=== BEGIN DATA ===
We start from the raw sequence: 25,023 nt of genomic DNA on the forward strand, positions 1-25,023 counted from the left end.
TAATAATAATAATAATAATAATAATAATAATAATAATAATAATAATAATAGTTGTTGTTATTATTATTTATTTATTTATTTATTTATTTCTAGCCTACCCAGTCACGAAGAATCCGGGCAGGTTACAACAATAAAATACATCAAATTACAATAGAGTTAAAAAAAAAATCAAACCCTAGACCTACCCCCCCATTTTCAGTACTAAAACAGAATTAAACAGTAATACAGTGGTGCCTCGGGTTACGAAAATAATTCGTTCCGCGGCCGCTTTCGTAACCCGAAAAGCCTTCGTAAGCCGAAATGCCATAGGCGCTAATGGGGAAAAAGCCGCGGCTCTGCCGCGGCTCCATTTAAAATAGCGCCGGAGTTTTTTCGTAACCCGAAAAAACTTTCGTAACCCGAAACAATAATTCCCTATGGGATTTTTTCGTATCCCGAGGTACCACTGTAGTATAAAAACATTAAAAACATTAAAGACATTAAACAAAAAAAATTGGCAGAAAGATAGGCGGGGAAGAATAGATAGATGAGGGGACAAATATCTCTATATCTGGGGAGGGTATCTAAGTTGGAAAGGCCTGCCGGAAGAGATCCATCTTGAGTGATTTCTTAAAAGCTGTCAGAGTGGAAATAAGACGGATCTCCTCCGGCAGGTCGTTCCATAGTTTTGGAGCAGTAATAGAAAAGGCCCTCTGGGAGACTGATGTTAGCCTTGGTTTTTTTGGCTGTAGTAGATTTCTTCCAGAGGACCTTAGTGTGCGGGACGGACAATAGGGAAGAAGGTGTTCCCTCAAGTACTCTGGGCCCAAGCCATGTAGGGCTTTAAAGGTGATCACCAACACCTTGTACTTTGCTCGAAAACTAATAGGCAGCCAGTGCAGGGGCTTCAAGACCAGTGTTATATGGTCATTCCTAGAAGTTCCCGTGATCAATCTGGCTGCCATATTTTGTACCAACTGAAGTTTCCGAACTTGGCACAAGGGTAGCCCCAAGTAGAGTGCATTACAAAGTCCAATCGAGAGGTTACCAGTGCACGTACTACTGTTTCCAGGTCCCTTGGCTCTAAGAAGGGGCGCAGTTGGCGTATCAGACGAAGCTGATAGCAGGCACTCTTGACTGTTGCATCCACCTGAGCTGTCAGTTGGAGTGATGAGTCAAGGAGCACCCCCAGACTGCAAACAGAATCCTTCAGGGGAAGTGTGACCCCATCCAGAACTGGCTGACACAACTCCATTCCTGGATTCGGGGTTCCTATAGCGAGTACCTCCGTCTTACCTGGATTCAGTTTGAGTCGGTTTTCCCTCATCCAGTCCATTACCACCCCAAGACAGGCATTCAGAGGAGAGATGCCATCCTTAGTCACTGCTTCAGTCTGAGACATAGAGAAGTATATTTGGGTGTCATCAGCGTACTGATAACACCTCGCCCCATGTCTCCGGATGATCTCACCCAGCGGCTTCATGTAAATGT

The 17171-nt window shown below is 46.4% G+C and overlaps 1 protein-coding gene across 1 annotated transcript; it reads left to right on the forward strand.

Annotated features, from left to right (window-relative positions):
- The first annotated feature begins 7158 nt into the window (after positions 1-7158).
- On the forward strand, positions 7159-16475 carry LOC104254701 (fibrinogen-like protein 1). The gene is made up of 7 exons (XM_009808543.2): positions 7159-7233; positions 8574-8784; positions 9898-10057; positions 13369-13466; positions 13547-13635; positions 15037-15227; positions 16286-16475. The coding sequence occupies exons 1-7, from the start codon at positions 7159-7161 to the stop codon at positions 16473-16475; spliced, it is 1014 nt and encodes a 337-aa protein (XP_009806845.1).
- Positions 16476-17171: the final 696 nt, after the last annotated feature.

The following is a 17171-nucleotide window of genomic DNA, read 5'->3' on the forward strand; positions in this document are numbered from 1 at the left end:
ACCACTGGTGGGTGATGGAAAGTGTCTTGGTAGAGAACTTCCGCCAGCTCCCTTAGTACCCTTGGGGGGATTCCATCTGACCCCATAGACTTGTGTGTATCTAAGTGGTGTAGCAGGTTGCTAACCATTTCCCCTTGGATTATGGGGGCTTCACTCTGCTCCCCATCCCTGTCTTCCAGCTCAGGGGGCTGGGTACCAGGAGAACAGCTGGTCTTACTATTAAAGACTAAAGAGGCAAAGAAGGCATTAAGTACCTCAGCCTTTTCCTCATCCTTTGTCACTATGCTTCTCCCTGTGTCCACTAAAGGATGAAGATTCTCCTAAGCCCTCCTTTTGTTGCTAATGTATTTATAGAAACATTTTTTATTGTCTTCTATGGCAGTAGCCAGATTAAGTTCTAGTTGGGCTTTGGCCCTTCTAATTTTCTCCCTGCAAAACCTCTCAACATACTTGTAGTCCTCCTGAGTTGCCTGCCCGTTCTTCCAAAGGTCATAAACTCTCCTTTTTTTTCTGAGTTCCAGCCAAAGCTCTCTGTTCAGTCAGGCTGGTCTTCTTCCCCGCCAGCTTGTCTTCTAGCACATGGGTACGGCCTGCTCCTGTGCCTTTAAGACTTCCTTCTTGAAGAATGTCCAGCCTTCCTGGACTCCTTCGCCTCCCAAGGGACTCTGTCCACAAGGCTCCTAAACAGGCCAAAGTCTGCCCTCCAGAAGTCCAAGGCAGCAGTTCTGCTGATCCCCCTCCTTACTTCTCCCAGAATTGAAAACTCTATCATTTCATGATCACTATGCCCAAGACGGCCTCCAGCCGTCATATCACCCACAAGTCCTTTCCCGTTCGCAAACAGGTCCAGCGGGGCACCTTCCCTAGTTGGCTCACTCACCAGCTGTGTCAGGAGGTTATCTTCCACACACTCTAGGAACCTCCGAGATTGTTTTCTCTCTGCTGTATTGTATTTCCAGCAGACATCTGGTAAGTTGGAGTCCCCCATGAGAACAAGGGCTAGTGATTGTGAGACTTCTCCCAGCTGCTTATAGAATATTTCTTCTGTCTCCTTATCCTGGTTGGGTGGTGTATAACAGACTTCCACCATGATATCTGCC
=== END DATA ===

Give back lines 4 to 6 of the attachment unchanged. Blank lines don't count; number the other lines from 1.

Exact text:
Annotated features, from left to right (window-relative positions):
- The first annotated feature begins 7158 nt into the window (after positions 1-7158).
- On the forward strand, positions 7159-16475 carry LOC104254701 (fibrinogen-like protein 1). The gene is made up of 7 exons (XM_009808543.2): positions 7159-7233; positions 8574-8784; positions 9898-10057; positions 13369-13466; positions 13547-13635; positions 15037-15227; positions 16286-16475. The coding sequence occupies exons 1-7, from the start codon at positions 7159-7161 to the stop codon at positions 16473-16475; spliced, it is 1014 nt and encodes a 337-aa protein (XP_009806845.1).